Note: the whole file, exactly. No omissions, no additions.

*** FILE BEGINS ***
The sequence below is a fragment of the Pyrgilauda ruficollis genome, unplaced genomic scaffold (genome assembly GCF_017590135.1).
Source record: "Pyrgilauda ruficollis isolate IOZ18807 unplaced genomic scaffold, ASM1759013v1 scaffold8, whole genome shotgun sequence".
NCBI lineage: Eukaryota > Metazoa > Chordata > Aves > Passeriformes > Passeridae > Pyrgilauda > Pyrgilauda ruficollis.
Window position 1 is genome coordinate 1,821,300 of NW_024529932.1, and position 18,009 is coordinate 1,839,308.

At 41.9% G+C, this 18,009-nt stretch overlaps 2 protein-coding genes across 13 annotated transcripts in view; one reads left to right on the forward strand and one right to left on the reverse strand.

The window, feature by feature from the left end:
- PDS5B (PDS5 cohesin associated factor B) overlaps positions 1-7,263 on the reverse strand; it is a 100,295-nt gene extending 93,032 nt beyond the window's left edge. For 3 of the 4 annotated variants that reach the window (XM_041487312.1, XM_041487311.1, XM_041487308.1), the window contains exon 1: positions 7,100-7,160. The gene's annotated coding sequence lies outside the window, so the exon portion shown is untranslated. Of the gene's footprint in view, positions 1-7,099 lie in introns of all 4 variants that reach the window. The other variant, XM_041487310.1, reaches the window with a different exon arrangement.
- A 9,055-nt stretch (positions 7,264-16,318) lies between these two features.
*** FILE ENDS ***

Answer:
The sequence below is a fragment of the Pyrgilauda ruficollis genome, unplaced genomic scaffold (genome assembly GCF_017590135.1).
Source record: "Pyrgilauda ruficollis isolate IOZ18807 unplaced genomic scaffold, ASM1759013v1 scaffold8, whole genome shotgun sequence".
NCBI lineage: Eukaryota > Metazoa > Chordata > Aves > Passeriformes > Passeridae > Pyrgilauda > Pyrgilauda ruficollis.
Window position 1 is genome coordinate 1,821,300 of NW_024529932.1, and position 18,009 is coordinate 1,839,308.

At 41.9% G+C, this 18,009-nt stretch overlaps 2 protein-coding genes across 13 annotated transcripts in view; one reads left to right on the forward strand and one right to left on the reverse strand.

The window, feature by feature from the left end:
- PDS5B (PDS5 cohesin associated factor B) overlaps positions 1-7,263 on the reverse strand; it is a 100,295-nt gene extending 93,032 nt beyond the window's left edge. For 3 of the 4 annotated variants that reach the window (XM_041487312.1, XM_041487311.1, XM_041487308.1), the window contains exon 1: positions 7,100-7,160. The gene's annotated coding sequence lies outside the window, so the exon portion shown is untranslated. Of the gene's footprint in view, positions 1-7,099 lie in introns of all 4 variants that reach the window. The other variant, XM_041487310.1, reaches the window with a different exon arrangement.
- A 9,055-nt stretch (positions 7,264-16,318) lies between these two features.